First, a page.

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Spotlight On…Jane Monheit

janemonheit_photo_billwestmoreland_webAs is true for many fans of vocal jazz, I first became aware of Jane Monheit when she burst onto the jazz scene over 15 years ago after wowing the judges and crowds at the Thelonious Monk Competition.  As her star rose in the ensuing years, Jane was rapturously received by audiences and critics.  At the same time, some skeptics wondered aloud how—or, indeed, if—someone as young as Jane (she made her first album at 20 years old) and (gasp!) as attractive as Jane could really be a true jazz singer.

Amidst the flurry of all that attention, which I imagine must have been overwhelming, Jane coolly went about her business, touring and recording virtually nonstop.  Today, with eleven solo albums to her credit, any debate has long since ceased: Jane is unquestionably one of the foremost voices in jazz.

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Jane and the gals of DUCHESS.

Jane is also a highly collaborative artist, and an enthusiastic supporter of other singers.  During her year-long residency at Birdland, where she hosted a weekly jazz party, I had the immense pleasure of sharing the stage with Jane for a duet of “Corcovado.”  More recently, she made a cameo with DUCHESS, joining us onstage at the Jazz Standard for a lovely version of “Que Sera, Sera.”

Jane Monheit is a class act, a nice person, and she happens to be hilarious (if you’re not following her on Twitter, you really should). She was kind enough to take time out of her touring schedule to answer a few questions for my blog. Thank you, Jane!

Who or what inspired you to pursue a life in music?
I grew up singing, among musicians, hearing music every day. I literally never even considered a career outside of singing! It was just a question of genre, since I was surrounded by so many different kinds of music at home. I think deep down I always knew it would be jazz, though.

In the course of your musical development, what has come most naturally to you? What has been the most challenging?
Most naturally….that’s probably just my actual sound. I’ve always believed in singing in the most natural way, as opposed to cultivating a sound that seems to match a certain genre or trend. Our simplest, most sincere voices tell the most truth, I think. Most challenging….that would be just dealing with the daily pressures of this business. Growing a thick skin. Knowing when to say no. I’ve always been an overly sensitive person, and show business can be pretty harrowing if you let certain aspects of it get to you. I am far better at dealing with this now, at 38, than I was in the beginning!!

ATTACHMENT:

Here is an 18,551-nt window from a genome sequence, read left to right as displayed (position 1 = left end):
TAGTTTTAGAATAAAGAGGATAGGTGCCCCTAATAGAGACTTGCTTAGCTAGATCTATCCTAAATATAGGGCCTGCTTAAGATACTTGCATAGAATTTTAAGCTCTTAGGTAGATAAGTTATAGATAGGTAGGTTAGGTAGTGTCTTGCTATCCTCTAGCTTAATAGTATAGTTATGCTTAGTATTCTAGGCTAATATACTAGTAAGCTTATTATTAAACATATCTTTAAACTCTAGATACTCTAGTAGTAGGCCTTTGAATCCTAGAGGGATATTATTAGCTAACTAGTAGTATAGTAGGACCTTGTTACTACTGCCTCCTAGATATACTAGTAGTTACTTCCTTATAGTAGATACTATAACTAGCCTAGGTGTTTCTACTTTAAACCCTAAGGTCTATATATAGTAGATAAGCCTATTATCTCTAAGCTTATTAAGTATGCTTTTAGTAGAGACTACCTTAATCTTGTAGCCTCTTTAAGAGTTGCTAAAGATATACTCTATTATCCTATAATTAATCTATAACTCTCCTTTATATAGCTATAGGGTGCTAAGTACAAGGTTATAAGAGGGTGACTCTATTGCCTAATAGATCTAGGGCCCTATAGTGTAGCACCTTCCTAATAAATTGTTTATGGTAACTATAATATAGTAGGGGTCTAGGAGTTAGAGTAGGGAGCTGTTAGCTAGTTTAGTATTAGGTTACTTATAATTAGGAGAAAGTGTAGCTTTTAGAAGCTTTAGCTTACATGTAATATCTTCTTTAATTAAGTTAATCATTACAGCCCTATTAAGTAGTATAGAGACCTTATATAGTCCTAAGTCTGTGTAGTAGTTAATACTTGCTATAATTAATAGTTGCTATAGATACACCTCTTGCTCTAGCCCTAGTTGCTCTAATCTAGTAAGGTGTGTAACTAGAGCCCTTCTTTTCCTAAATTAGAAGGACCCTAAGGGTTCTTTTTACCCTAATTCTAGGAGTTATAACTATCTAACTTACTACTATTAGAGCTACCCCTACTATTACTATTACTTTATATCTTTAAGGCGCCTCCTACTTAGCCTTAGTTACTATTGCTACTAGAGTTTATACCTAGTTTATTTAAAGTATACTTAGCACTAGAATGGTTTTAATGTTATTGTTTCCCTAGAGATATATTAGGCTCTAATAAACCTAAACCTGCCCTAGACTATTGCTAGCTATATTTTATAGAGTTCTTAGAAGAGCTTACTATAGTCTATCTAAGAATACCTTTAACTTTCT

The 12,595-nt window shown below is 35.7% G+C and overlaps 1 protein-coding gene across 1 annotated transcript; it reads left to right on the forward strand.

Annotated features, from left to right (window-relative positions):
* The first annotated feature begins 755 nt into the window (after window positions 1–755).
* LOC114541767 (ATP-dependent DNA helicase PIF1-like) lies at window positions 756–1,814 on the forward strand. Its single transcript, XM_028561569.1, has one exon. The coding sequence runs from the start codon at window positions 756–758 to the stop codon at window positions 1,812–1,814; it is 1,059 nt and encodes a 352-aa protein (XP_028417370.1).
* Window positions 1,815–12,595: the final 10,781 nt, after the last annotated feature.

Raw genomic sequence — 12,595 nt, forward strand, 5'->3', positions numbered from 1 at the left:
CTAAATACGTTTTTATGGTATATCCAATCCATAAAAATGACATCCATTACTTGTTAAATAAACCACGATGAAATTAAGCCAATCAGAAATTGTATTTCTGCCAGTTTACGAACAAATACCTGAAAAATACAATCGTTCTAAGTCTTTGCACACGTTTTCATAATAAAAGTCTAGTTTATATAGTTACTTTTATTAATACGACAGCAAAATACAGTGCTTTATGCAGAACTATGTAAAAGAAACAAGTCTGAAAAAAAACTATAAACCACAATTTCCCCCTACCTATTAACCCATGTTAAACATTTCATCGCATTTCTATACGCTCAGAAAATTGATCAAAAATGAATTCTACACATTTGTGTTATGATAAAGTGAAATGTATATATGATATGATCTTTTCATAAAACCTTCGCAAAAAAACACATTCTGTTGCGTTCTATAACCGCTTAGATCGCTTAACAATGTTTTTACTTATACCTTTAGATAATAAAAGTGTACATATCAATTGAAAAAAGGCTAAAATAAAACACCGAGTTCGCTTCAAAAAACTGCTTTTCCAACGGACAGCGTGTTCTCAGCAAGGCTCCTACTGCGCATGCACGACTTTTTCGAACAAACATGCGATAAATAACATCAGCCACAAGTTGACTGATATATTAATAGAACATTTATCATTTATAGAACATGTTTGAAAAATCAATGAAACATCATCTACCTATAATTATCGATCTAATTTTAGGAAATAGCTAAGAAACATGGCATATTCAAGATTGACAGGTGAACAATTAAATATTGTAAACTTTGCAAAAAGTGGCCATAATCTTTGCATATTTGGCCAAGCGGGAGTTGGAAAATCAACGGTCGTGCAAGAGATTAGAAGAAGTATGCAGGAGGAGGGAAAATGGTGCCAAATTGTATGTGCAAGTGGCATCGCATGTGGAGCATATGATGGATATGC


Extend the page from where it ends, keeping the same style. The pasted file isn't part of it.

How do you choose your repertoire? What makes you decide to sing a particular song?
It has to be a gut-punch. I have to have no choice. If you choose to sing a standard, a song that has been done a thousand times, and done by legends and icons…you’d better have a reason, and a good one! It needs to be personal. It needs to be true love.

09_jm_2010-282x300If you were to choose another profession, what would it be?
Oh I have no idea!!!! I’d have most likely gone into musical theater. Still singing, of course!!

What’s the best piece of advice you’ve ever received, on or off the bandstand?
Once, when I was twenty and had just placed second in the Monk Competition, Wayne Shorter came up to me and said, “It’s all about reconnaissance.” I dont think, back then, that I listened quite closely enough. I understand now what he meant.

Fun fact:
I’m a full-on crazy cat lady. I live for horror films and novels. (And naps.) I’m a vegetarian. I have the sense of humor of a fourteen year old boy and my ability to curse is the stuff of legend [Ed. note: Gurl, I feel you.]. I’m watching South Park in my pajamas as I type this. I am not a grown-up!!!

Jane Monheit will be back at Birdland this Saturday, January 16, performing music from the Ella Fitzgerald songbook.  Keep an eye out for her next album, also a celebration of Ella Fitzgerald, produced by Nicholas Payton!

December: Looking back, looking ahead

Ah, December.  I know the holidays aren’t everybody’s favorite time of year, but this month has been fantastic all the way around, with lots of touring, singing, and holiday celebrations.  The month began with a trip to Israel with my DUCHESS cohorts, Amy and Melissa.  We had an extraordinary experience performing at the inaugural Jerusalem Jazz Festival and taking in the sights, sounds, and flavors of Jerusalem and Tel Aviv.  (DUCHESS has had a pretty amazing 2015; you can check out our year-in-review here.)